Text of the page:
TAMPA — By fielding the NFL's least-experienced roster in 2010 while squeezing out 10 wins, the Bucs gained a reputation for their youth movement.
But there's young, and then there's the Bucs' receiving corps. The nine receivers in this training camp have a combined nine credited NFL seasons.
They can be a loose group. Preston Parker has a knack for cracking on teammates' appearances. Sammie Stroughter rarely stops giggling. Yet, when appropriate, this group takes on a serious demeanor.
"We're not giving you anything around here," said Mike Williams, the unit's rookie sensation in 2010 with 65 receptions for 964 yards and 11 touchdowns. "We're pushing each other. We're pushing every single day in practice. You have to earn it around here."
The youthful exuberance can fuel hours-long video game marathons, but it also is a chief reason these guys are consistently competitive. It's a trait they say is a reason many of them have had impressive showings not only in camp but also in games. They spend their practices attempting to one-up each other. When that results in performances coaches deem worthy of playing time, the newbies have taken advantage.
At different junctures last season, the Bucs played four rookie receivers and five with two years of experience or less.
Dezmon Briscoe spent the 2010 preseason with the Bengals, who had veterans Chad Ochocinco and Terrell Owens as receivers. The roles of such players are obvious from the start.
"I was drafted by Cincinnati," said Briscoe, in his second season, "and the older guys up there, they usually didn't take every snap as hard because they've been in the league awhile. Then I come here (after being released in September) and there's a bunch of young guys right out of college trying to earn a spot. That really motivates you to push yourself harder."
Said Micheal Spurlock, who at 28 joins 25-year-old Stroughter as the only Bucs receivers older than 24, "With a young group like this, every day you have to come out and be your best. A lot of times, (teams) keep four or five receivers. … Usually, about four guys are already locks."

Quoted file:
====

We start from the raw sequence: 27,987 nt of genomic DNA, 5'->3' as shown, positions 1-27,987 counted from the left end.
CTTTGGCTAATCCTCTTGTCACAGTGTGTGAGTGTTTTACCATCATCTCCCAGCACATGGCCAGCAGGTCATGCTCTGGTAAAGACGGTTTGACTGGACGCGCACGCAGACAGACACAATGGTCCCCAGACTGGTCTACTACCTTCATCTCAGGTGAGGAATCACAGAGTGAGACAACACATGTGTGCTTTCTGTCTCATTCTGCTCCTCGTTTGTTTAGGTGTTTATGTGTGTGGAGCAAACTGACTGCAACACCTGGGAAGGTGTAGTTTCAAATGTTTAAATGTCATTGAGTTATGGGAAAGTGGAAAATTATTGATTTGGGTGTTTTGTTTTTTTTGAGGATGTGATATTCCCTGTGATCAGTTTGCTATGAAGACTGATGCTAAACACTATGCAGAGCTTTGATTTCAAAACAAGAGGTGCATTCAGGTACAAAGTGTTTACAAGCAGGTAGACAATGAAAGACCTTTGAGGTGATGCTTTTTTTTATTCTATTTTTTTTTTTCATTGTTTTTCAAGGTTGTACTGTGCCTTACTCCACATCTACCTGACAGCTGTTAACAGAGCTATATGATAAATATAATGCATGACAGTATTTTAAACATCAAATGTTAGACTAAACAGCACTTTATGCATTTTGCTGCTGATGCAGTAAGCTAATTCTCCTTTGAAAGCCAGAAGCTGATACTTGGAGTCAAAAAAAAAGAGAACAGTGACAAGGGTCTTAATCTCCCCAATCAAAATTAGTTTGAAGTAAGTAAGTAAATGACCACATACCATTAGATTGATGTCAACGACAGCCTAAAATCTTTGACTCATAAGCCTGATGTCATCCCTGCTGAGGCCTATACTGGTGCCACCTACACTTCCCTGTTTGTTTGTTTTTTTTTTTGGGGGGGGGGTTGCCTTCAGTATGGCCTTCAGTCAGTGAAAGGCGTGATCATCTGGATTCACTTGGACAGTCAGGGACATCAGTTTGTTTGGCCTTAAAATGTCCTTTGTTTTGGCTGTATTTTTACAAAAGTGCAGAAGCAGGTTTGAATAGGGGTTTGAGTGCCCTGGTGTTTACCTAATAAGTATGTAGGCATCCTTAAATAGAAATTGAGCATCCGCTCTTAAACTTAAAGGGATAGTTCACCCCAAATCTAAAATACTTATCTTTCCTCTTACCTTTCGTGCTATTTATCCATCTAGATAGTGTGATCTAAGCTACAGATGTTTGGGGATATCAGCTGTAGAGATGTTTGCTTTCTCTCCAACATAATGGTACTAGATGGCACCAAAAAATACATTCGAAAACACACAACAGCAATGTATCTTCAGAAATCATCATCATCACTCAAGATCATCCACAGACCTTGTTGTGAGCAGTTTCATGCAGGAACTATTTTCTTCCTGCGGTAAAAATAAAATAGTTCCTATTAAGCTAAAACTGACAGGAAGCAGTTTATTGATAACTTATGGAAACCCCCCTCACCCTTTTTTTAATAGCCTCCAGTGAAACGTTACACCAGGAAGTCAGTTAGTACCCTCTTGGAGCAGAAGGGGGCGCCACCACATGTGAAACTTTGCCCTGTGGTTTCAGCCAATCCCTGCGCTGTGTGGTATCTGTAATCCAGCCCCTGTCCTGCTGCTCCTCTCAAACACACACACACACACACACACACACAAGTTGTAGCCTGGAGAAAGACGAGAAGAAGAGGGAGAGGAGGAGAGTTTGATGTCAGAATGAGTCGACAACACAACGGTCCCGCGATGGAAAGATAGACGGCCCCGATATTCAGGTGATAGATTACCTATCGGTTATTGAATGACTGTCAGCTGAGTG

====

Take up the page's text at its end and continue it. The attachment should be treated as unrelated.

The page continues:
Tampa Bay's is a different scenario. Williams figures to see plenty of balls again. Behind him, returning starter Arrelious Benn, also in his second season, has been limited by December knee surgery but is considered the No. 1 flanker. After that, there's nothing but opportunity.
There's the emerging Briscoe, who showed a taste of his abilities in the 2010 season finale (he had a 54-yard touchdown catch in a 23-13 win over the Saints). There's Stroughter, who isn't particularly fast, big or athletic but finds soft spots in zones. There's the potentially electrifying Parker, a onetime Seminole in his second season.
Not to be forgotten is Spurlock, who no longer can be described merely as a return man. Even Raymond Webber and Ed Gant, two undrafted free agents, are making things interesting.
Position coach Eric Yarber said different combinations of receivers might play from week to week. There may not be clearly defined roles, leaving those to be determined by what transpires in practices.
Briscoe is a good example. He spent five games on the active roster last season after being on the practice squad. Still, he has bypassed Parker (16 games on the active roster last season) on the depth chart and has been pushing for playing time with his camp performance.
"Young guys come here and know we're not scared to play them," Yarber said. "They know that if they put in the work, they'll get a chance. … They've worked their tails off."
If only the spirited atmosphere could affect others the way it did Williams last year.
"If it wasn't for that," he said, "there's no way I could have had the success that I had last year."